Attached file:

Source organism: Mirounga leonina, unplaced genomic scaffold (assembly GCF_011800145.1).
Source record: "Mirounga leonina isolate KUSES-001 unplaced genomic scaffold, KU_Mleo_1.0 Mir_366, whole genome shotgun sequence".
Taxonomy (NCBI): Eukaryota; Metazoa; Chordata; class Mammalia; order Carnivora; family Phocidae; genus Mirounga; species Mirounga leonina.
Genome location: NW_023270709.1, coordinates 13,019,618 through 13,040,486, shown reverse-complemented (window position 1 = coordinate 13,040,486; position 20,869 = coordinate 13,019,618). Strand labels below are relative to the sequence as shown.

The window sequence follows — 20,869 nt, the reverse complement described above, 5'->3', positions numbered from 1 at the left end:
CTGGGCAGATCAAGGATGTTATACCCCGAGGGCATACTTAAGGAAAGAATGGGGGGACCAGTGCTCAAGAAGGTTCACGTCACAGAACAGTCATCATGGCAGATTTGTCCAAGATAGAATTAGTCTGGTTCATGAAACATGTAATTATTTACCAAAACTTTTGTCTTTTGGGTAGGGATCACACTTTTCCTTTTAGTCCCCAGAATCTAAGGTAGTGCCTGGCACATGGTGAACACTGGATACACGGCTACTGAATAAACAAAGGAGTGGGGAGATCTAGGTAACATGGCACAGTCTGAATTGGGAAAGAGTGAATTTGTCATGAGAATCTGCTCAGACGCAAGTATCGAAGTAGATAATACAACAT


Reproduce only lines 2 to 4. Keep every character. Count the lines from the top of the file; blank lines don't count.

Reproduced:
Source record: "Mirounga leonina isolate KUSES-001 unplaced genomic scaffold, KU_Mleo_1.0 Mir_366, whole genome shotgun sequence".
Taxonomy (NCBI): Eukaryota; Metazoa; Chordata; class Mammalia; order Carnivora; family Phocidae; genus Mirounga; species Mirounga leonina.
Genome location: NW_023270709.1, coordinates 13,019,618 through 13,040,486, shown reverse-complemented (window position 1 = coordinate 13,040,486; position 20,869 = coordinate 13,019,618). Strand labels below are relative to the sequence as shown.